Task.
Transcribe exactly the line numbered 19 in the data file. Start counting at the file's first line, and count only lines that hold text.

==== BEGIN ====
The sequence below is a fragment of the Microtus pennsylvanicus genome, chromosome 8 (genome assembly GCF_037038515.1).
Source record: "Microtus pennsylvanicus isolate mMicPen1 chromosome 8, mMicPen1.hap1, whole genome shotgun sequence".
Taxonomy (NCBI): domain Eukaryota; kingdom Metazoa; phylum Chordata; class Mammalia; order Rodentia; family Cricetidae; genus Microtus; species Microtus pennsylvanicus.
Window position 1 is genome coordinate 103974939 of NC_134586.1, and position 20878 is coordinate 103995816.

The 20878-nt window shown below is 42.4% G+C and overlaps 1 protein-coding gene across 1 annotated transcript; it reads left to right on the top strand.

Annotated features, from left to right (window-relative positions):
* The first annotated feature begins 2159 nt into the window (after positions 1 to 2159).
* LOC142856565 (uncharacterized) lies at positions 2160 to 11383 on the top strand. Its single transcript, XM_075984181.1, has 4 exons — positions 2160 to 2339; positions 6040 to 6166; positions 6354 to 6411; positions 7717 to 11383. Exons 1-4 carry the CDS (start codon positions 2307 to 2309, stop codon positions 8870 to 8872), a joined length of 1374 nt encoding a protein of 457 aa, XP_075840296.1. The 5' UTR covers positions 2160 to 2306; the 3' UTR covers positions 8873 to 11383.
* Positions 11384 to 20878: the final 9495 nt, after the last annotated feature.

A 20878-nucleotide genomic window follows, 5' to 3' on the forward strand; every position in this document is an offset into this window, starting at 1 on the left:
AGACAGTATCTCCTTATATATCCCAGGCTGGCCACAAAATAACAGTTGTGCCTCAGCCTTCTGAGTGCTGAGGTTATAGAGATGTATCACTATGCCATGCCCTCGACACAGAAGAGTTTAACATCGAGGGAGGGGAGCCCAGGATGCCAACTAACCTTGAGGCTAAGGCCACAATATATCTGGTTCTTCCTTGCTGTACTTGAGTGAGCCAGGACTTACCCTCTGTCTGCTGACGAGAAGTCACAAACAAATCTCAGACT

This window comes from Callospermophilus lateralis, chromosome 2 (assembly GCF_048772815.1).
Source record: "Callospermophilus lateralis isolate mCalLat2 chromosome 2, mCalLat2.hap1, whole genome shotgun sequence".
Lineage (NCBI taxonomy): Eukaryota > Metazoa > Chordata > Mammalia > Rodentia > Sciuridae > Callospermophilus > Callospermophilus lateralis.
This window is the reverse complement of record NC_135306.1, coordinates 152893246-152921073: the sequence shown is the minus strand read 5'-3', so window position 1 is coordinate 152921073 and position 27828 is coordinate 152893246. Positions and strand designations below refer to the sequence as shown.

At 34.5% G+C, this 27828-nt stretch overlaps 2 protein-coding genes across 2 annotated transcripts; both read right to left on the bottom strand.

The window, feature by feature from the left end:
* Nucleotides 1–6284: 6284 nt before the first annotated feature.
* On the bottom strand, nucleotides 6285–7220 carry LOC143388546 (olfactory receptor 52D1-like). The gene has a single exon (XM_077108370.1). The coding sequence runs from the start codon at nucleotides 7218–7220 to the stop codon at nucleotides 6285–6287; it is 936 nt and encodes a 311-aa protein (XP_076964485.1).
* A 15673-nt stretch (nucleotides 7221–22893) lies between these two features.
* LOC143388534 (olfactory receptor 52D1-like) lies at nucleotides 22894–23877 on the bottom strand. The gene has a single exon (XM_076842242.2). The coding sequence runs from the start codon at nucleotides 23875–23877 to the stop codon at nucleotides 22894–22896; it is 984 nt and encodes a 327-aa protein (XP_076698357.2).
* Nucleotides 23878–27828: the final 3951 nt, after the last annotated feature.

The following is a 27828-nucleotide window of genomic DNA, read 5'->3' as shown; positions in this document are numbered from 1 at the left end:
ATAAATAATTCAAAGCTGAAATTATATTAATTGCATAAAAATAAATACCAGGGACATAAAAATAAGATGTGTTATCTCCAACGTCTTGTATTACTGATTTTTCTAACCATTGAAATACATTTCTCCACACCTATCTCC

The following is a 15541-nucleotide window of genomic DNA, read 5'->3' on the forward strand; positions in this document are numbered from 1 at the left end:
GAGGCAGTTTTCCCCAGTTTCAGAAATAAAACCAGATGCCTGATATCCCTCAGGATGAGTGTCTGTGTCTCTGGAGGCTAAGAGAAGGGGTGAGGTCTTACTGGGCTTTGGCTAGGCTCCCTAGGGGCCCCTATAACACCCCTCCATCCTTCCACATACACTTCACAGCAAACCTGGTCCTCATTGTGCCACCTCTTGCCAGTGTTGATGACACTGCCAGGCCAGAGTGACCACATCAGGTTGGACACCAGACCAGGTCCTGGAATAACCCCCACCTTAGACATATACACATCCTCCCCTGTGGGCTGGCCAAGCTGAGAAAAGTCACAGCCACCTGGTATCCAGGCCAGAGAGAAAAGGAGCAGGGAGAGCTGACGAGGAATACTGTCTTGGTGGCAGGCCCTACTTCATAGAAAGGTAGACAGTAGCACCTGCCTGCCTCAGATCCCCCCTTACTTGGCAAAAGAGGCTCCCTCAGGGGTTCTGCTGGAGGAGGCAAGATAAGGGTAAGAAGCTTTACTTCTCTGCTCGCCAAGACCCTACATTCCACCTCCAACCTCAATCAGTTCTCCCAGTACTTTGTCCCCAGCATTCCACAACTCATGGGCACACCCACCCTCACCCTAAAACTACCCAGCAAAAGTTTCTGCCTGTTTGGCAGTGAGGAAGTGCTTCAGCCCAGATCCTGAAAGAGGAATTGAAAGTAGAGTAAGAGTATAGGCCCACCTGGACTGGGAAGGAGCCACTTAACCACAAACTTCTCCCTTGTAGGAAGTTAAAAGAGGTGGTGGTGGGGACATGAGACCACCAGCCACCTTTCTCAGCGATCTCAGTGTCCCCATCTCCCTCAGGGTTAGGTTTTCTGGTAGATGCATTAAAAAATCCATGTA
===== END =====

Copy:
* On the bottom strand, nucleotides 6285–7220 carry LOC143388546 (olfactory receptor 52D1-like). The gene has a single exon (XM_077108370.1). The coding sequence runs from the start codon at nucleotides 7218–7220 to the stop codon at nucleotides 6285–6287; it is 936 nt and encodes a 311-aa protein (XP_076964485.1).